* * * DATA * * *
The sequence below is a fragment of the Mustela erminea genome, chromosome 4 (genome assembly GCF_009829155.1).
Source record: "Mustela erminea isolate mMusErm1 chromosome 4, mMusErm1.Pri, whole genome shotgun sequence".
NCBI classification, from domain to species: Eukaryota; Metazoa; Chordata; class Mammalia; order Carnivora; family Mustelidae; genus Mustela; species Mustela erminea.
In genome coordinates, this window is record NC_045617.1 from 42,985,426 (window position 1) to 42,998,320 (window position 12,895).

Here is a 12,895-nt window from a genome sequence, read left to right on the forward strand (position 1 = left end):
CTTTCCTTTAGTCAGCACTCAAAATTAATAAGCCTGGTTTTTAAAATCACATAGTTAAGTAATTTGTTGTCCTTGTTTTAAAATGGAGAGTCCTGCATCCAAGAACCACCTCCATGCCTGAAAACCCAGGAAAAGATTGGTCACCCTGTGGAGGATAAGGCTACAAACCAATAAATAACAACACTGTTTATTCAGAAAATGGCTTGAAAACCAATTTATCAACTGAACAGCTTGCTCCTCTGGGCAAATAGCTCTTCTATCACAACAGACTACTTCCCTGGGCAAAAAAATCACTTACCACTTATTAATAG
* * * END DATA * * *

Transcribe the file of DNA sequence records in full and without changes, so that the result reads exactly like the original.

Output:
The sequence below is a fragment of the Mustela erminea genome, chromosome 4 (genome assembly GCF_009829155.1).
Source record: "Mustela erminea isolate mMusErm1 chromosome 4, mMusErm1.Pri, whole genome shotgun sequence".
NCBI classification, from domain to species: Eukaryota; Metazoa; Chordata; class Mammalia; order Carnivora; family Mustelidae; genus Mustela; species Mustela erminea.
In genome coordinates, this window is record NC_045617.1 from 42,985,426 (window position 1) to 42,998,320 (window position 12,895).

Here is a 12,895-nt window from a genome sequence, read left to right on the forward strand (position 1 = left end):
CTTTCCTTTAGTCAGCACTCAAAATTAATAAGCCTGGTTTTTAAAATCACATAGTTAAGTAATTTGTTGTCCTTGTTTTAAAATGGAGAGTCCTGCATCCAAGAACCACCTCCATGCCTGAAAACCCAGGAAAAGATTGGTCACCCTGTGGAGGATAAGGCTACAAACCAATAAATAACAACACTGTTTATTCAGAAAATGGCTTGAAAACCAATTTATCAACTGAACAGCTTGCTCCTCTGGGCAAATAGCTCTTCTATCACAACAGACTACTTCCCTGGGCAAAAAAATCACTTACCACTTATTAATAG